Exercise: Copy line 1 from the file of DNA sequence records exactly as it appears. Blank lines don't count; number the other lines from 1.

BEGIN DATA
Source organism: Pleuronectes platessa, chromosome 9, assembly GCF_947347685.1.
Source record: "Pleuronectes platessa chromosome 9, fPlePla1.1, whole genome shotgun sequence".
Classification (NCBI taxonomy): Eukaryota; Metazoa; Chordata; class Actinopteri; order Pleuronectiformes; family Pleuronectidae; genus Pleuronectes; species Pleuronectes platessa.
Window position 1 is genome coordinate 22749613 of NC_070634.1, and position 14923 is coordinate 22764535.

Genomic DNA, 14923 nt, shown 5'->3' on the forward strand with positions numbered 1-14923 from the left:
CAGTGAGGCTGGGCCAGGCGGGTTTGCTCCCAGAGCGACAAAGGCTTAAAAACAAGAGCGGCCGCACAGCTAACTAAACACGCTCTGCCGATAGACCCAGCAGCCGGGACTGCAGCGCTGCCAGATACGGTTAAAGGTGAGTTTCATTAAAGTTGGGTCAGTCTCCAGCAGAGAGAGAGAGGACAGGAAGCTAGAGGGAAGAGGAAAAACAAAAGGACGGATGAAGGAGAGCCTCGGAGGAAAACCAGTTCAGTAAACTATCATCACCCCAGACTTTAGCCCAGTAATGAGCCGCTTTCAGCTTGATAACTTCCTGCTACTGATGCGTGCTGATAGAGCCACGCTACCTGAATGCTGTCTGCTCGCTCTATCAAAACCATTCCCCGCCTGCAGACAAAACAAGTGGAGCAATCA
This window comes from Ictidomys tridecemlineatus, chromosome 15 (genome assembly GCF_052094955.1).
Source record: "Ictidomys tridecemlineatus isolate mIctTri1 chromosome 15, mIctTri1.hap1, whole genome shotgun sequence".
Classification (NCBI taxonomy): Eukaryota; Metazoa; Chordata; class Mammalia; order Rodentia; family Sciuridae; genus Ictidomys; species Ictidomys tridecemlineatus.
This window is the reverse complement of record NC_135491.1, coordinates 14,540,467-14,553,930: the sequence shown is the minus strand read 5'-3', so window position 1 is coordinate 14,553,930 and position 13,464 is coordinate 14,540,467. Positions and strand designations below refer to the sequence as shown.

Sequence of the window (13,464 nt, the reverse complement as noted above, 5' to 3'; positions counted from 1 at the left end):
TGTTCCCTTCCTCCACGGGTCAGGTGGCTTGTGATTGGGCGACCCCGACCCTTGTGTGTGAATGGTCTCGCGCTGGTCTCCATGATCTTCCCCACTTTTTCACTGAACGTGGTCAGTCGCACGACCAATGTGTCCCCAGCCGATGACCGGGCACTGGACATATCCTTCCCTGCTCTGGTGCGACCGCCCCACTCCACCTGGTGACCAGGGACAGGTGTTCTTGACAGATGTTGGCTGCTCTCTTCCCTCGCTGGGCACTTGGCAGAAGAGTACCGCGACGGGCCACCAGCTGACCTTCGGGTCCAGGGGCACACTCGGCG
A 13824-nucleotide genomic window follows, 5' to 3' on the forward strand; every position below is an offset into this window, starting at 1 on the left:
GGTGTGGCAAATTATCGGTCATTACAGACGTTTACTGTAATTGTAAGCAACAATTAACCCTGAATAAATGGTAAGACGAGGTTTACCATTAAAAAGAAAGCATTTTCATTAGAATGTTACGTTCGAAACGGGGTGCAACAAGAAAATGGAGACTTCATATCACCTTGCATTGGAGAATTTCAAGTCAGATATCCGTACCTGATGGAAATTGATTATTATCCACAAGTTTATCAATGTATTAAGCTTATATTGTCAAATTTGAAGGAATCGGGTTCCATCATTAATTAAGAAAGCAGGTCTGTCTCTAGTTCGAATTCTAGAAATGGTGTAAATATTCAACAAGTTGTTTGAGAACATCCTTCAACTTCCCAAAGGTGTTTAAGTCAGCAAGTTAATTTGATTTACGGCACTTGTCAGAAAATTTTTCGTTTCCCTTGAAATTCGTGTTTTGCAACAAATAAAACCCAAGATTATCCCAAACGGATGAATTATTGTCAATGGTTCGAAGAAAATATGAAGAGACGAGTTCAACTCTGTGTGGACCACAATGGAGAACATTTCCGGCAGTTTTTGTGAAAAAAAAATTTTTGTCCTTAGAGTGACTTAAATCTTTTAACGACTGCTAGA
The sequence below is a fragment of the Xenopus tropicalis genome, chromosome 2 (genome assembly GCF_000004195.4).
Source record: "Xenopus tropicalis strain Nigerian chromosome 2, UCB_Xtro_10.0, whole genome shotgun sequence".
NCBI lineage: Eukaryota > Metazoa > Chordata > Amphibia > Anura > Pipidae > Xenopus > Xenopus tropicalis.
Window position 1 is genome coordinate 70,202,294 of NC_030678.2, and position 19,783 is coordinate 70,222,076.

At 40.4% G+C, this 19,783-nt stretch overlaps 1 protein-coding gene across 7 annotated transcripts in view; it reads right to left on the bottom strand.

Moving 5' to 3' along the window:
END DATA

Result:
Source organism: Pleuronectes platessa, chromosome 9, assembly GCF_947347685.1.